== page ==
How you can be the Warby Parker of fundraising

Do you know about Warby Parker? It’s an online eyewear shop that has low prices and great customer service — one of the new breed of disruptive online businesses that’s changing the way a lot of things are bought and sold.

You can tell they have something going by the number of Google hits that are something like: _____ is the Warby Parker of ______!

Can your organization by the Warby Parker of fundraising?

The B2B Marketing Insider as some hints at 5 Marketing Lessons From Warby Parker:


  1. Be Original and Relevant
  2. Engage with Customers
  3. Have a Mission
  4. Own the Customer Relationship
  5. Keep it Simple

Here’s the funny thing: Warby Parker does it by acting like a nonprofit.

Well, like a nonprofit that gets it far more than most. Virtually every nonprofit I know excels at #3 above. Few are good at the other four.

The organization that grabs those donor-focused attributes and really excels at them — that will be the Warby Parker of fundraising.


Comments

2 responses to “How you can be the Warby Parker of fundraising”

  1. I enjoyed reading your post (and the original one that you linked to). It seems like many nonprofits get so focused on their missions that they forget that the other elements listed here are highly relevant to their success. I think the points about engaging with donors and owning the donor relationship are especially crucial because so frequently nonprofit leaders and fundraisers think that the mission will sell itself if people are just exposed to it.
    I understand that it is hard to set up a donor-driven and donor-focused program when you have pressing needs and challenges to raise funds for, but the cost of not doing so is that goals might be met once or twice, but such success is rarely long-term.

  2. I enjoyed reading your post (and the original one that you linked to). It seems like many nonprofits get so focused on their missions that they forget that the other elements listed here are highly relevant to their success. I think the points about engaging with donors and owning the donor relationship are especially crucial because so frequently nonprofit leaders and fundraisers think that the mission will sell itself if people are just exposed to it.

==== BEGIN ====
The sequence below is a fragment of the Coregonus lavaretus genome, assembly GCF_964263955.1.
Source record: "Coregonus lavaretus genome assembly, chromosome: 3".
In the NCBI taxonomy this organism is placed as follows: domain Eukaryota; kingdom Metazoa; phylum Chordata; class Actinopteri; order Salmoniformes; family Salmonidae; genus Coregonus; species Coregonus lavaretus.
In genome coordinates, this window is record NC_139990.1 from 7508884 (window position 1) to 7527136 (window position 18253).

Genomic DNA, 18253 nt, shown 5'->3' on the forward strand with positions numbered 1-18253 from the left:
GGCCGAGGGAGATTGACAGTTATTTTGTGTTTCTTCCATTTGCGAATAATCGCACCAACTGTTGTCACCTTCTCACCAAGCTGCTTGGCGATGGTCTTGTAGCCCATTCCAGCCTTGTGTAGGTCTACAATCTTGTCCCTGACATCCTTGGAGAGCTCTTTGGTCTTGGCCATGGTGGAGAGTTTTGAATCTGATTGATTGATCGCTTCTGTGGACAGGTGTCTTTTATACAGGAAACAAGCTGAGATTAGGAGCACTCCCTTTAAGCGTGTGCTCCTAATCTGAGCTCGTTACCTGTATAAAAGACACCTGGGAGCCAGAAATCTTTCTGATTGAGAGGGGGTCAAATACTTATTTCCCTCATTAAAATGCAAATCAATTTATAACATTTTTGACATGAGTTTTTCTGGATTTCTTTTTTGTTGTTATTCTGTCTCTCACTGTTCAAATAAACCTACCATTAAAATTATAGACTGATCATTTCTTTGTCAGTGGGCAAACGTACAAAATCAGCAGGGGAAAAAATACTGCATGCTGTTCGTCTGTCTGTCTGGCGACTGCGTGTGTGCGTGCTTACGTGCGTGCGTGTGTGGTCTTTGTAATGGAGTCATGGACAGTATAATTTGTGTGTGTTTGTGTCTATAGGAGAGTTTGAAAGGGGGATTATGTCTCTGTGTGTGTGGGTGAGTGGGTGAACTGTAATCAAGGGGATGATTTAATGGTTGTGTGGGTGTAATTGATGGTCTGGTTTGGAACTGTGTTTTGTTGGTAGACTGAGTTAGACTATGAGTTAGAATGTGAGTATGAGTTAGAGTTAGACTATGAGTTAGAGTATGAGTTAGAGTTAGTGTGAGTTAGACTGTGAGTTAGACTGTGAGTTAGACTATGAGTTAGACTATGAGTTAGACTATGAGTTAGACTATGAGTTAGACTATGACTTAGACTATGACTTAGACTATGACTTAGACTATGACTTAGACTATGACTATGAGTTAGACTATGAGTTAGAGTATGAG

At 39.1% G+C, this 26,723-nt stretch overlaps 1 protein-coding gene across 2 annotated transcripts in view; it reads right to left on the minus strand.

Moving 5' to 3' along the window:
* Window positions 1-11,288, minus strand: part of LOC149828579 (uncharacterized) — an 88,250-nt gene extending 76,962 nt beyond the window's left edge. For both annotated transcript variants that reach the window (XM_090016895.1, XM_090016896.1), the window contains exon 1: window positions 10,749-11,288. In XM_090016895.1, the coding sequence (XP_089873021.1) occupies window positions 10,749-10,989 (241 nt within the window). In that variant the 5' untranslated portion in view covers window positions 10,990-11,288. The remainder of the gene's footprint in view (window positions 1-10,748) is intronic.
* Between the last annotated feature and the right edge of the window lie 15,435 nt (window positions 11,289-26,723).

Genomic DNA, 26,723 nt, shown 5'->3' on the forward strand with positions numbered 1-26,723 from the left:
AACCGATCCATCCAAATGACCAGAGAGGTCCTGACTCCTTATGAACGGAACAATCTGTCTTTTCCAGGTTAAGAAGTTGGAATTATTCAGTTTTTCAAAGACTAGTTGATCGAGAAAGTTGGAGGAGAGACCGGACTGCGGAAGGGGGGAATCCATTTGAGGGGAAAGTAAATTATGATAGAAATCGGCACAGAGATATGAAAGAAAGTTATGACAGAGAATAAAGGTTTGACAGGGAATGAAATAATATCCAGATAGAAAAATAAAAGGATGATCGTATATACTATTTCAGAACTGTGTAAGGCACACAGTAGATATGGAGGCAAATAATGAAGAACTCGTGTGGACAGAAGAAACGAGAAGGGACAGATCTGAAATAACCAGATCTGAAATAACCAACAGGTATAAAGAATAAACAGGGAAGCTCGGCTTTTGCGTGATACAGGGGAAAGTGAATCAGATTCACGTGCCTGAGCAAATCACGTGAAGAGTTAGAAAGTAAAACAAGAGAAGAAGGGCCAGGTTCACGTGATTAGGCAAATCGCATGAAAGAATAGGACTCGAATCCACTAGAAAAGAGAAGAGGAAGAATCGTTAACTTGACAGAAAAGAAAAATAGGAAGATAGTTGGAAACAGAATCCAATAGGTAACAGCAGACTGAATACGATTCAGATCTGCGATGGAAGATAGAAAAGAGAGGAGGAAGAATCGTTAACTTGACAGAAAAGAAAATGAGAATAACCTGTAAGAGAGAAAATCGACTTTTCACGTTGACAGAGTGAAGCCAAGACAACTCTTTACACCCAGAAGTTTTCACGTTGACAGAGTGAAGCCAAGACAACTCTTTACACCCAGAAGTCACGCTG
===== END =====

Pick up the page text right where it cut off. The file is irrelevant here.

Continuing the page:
I understand that it is hard to set up a donor-driven and donor-focused program when you have pressing needs and challenges to raise funds for, but the cost of not doing so is that goals might be met once or twice, but such success is rarely long-term.

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The future of fundraising is not about social media, online video, or SEM. It’s not about any technology, medium, or technique. It’s about donors. If you need to raise funds from donors, you need to study them, respect them, and build everything you do around them. And the future? It’s already here. More.

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Jeff BrooksJeff Brooks has been serving the nonprofit community for more than 35 years and blogging about it since 2005. He considers fundraising the most noble of pursuits and hopes you’ll join him in that opinion. You can reach him at jeff [at] jeff-brooks [dot] com. More.


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The future of fundraising is not about social media, online video, or SEM. It’s not about any technology, medium, or technique. It’s about donors. If you need to raise funds from donors, you need to study them, respect them, and build everything you do around them. And the future? It’s already here. More.

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About the blogger

Jeff Brooks has been serving the nonprofit community for more than 30 years and blogging about it since 2005. He considers fundraising the most noble of pursuits and hopes you’ll join him in that opinion. You can reach him at jeff [at] jeff-brooks [dot] com.

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